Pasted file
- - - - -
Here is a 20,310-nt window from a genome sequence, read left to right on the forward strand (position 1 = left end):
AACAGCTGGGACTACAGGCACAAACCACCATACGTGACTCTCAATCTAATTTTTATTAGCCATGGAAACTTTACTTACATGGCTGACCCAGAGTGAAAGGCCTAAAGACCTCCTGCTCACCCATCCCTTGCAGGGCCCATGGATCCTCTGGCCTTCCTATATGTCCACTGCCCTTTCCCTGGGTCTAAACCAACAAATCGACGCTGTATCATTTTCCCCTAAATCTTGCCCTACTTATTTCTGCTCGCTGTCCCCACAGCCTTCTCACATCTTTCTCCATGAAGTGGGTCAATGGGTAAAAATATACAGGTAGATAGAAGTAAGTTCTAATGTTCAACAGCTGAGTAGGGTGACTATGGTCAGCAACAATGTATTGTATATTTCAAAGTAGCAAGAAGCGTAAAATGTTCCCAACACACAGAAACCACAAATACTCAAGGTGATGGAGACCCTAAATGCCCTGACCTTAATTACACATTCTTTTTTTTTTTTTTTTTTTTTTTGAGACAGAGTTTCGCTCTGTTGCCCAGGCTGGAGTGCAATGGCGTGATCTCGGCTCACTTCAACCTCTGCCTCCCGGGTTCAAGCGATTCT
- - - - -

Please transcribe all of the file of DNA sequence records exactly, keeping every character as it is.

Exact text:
Here is a 20,310-nt window from a genome sequence, read left to right on the forward strand (position 1 = left end):
AACAGCTGGGACTACAGGCACAAACCACCATACGTGACTCTCAATCTAATTTTTATTAGCCATGGAAACTTTACTTACATGGCTGACCCAGAGTGAAAGGCCTAAAGACCTCCTGCTCACCCATCCCTTGCAGGGCCCATGGATCCTCTGGCCTTCCTATATGTCCACTGCCCTTTCCCTGGGTCTAAACCAACAAATCGACGCTGTATCATTTTCCCCTAAATCTTGCCCTACTTATTTCTGCTCGCTGTCCCCACAGCCTTCTCACATCTTTCTCCATGAAGTGGGTCAATGGGTAAAAATATACAGGTAGATAGAAGTAAGTTCTAATGTTCAACAGCTGAGTAGGGTGACTATGGTCAGCAACAATGTATTGTATATTTCAAAGTAGCAAGAAGCGTAAAATGTTCCCAACACACAGAAACCACAAATACTCAAGGTGATGGAGACCCTAAATGCCCTGACCTTAATTACACATTCTTTTTTTTTTTTTTTTTTTTTTTGAGACAGAGTTTCGCTCTGTTGCCCAGGCTGGAGTGCAATGGCGTGATCTCGGCTCACTTCAACCTCTGCCTCCCGGGTTCAAGCGATTCT